This led to a number of medical professionals suggesting – rather unkindly – that pharmacists might have a conflict of interest in prescribing a drug when it would be better to suggest something like a specialist appointment or exercise or something non-medicinal, but that seems very cynical. Rather like when Murray Watt – a Labor senator – rudely suggested that Twomey may have had a conflict of interest when setting out the criteria that lead to a company with links to his wife getting a grant.

In my opinion, Watt was the one with the conflict of interest because he didn’t make it clear that Twomey was an LNP member and probable future candidate!


Like what we do at The AIMN?

You’ll like it even more knowing that your donation will help us to keep up the good fight.

Chuck in a few bucks and see just how far it goes!

Your contribution to help with the running costs of this site will be gratefully accepted.

You can donate through PayPal or credit card via the button below, or donate via bank transfer: BSB: 062500; A/c no: 10495969

Donate Button


Login here Register here
  1. Phil Pryor

    Thieving types like this Twomey exist because systems can be rigged, controlled, moulded, organised to suit the pressing greed of conservative ambitious wannabe nobodies. So many can enrich themselves with insider knowledge and matey bonds, so conflict of interest doesn’t occur to them because of fellowship of common aims, policies, outcomes…Should Nth, Q’Landers have a medical clearance and psycho assessment before travelling, speaking, asserting? Some are outstanding loudmouthed duds…a huge proportion of the nation’s utterly empty larynxdriven uncomprehending warts come from the sunshine state, where the light fails to reach insides of some skulls.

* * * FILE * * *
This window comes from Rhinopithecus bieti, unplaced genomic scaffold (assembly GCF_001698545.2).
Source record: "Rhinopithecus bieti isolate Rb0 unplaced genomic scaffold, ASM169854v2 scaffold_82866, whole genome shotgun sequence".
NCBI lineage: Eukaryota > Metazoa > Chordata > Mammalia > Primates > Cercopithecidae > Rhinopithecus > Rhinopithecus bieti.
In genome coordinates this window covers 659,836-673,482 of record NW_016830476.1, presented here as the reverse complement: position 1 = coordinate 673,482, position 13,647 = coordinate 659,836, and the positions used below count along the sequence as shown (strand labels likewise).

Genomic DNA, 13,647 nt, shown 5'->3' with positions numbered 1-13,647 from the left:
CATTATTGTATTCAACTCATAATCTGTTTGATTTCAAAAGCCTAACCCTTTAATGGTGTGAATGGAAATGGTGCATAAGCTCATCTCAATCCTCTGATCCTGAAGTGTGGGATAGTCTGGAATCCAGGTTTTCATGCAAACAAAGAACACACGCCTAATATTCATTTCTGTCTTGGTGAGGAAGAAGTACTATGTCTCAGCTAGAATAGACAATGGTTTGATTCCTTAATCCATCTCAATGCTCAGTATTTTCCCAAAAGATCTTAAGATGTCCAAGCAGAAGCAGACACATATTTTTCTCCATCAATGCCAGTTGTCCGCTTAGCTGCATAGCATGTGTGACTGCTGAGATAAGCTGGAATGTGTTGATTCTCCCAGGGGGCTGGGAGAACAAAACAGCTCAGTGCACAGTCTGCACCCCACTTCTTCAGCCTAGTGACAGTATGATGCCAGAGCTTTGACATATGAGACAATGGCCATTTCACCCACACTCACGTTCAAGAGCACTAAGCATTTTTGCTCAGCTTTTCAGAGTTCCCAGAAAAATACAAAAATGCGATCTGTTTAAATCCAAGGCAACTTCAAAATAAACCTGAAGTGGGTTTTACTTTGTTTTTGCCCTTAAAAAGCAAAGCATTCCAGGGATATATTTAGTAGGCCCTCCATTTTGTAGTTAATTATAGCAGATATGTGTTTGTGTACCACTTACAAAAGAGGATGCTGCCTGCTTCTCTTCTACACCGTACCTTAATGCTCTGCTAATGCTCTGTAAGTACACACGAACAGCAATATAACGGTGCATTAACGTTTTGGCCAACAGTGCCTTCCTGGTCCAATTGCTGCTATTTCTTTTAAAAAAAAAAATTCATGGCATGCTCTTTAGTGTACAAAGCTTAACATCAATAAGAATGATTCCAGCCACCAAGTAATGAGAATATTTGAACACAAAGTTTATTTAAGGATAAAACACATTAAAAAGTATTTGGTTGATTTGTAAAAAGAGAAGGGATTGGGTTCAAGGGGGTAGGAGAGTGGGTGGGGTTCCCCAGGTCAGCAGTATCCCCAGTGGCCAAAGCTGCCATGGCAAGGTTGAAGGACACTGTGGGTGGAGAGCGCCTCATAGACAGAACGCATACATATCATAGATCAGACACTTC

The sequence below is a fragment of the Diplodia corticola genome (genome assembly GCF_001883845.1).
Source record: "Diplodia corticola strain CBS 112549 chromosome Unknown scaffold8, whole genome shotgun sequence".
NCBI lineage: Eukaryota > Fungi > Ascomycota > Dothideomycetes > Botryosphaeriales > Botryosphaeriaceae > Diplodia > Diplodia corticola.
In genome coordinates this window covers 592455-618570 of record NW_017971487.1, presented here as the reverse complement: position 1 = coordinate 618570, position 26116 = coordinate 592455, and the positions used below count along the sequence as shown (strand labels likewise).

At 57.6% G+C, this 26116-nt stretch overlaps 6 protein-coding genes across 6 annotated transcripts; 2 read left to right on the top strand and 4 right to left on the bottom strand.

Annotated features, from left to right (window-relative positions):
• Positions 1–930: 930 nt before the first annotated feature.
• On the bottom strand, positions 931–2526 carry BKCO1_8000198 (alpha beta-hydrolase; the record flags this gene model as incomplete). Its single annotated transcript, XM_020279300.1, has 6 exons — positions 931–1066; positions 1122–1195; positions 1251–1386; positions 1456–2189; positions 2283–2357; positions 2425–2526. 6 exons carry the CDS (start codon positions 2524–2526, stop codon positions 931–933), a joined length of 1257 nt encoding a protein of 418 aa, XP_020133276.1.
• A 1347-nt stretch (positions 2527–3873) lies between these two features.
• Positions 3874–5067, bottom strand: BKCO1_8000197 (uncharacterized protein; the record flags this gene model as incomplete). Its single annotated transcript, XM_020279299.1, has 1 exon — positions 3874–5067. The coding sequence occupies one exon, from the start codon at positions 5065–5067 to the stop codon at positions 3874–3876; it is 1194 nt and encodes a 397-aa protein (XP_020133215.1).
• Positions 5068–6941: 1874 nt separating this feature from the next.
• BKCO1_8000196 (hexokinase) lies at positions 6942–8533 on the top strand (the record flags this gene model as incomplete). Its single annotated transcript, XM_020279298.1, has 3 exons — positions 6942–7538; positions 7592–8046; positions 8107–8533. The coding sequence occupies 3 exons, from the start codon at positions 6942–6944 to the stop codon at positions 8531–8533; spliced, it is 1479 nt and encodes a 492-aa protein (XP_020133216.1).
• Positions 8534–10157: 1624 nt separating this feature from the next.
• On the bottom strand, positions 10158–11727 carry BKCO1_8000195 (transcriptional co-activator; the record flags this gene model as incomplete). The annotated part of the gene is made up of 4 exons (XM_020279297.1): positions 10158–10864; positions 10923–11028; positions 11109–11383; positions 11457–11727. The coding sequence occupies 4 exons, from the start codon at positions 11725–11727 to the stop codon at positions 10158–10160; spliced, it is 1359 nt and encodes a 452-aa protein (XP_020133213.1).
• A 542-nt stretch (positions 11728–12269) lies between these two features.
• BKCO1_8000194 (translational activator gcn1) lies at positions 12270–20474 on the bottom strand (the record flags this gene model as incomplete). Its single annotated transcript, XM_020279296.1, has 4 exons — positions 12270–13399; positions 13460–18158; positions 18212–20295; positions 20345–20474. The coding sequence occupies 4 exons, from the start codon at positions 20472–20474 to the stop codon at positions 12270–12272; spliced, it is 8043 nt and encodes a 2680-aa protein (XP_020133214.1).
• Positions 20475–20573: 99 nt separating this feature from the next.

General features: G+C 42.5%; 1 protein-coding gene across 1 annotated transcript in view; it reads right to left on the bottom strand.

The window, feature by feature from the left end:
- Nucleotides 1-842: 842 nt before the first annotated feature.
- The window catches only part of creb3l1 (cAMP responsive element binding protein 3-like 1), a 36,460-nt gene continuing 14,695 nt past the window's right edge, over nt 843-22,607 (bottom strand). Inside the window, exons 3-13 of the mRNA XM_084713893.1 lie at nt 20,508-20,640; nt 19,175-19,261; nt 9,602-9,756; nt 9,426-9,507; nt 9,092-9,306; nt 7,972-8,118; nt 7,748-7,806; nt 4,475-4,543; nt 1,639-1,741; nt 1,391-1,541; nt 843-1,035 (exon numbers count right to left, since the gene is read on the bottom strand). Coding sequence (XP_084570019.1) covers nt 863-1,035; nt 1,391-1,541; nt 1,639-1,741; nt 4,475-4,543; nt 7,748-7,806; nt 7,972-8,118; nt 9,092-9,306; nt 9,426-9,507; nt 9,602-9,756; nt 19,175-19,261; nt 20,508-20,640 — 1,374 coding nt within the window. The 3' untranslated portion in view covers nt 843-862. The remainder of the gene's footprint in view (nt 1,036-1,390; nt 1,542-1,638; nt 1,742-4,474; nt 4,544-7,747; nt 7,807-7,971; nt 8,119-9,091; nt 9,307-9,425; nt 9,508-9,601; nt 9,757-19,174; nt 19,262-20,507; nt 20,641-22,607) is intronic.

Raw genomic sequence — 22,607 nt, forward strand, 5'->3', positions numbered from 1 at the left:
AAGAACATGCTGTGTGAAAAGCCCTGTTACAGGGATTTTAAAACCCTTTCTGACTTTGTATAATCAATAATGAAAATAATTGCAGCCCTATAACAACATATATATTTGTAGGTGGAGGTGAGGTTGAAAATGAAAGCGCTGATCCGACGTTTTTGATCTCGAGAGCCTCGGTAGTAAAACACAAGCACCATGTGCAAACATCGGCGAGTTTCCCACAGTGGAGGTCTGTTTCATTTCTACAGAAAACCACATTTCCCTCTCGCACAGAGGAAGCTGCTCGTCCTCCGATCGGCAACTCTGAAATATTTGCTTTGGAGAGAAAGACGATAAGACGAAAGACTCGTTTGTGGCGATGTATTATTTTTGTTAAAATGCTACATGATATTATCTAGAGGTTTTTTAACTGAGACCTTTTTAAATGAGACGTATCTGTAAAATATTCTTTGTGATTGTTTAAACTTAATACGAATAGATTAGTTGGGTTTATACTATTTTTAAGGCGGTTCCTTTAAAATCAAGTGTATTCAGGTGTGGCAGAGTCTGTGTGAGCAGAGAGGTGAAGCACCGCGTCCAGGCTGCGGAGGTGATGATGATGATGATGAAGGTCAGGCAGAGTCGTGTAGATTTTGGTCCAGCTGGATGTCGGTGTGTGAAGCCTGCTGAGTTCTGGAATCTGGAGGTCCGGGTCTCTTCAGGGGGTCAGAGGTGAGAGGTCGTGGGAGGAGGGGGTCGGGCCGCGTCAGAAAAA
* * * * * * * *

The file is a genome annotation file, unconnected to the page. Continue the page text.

2. andyfiftysix

    Speculating on realestate and raising enormous amounts of money for a business seems rather a tragic formula for bancruptcy.
    And just to buy his first pharmacy too.
    I think anyone who goes out on a limb like that needs to be taught the 101s of business.
    I am going to put $5000 on my lotto ticket tonight, because , you know, i am taking a chance, giving it a go.
    Sorry, but i have absolutely no sympathy for people who go too far out on that limb and then fall. Sure we need people with get up and go, but we also need smart people who know their limitations and not borrow as if there is no tomorrow. You know, taking that almighty leap of faith some call taking a chance but I call it stupid. The feel good industry will say big risks big rewards, i say BS.

  3. ajogrady

    Perpetuating poverty is orchestrated genocide. Albanese’s AUKUS deal is perpetuating poverty in Australia.
    Having a roof over your head protects Australians far more then $400billion obsolete Albanese AUKUS nuclear subs ever will. It is obscene and perverse that the Albanese Labor government is trashing Labor’s values and principles.

    AUKUS: a collection of views not found in our Washington dominated media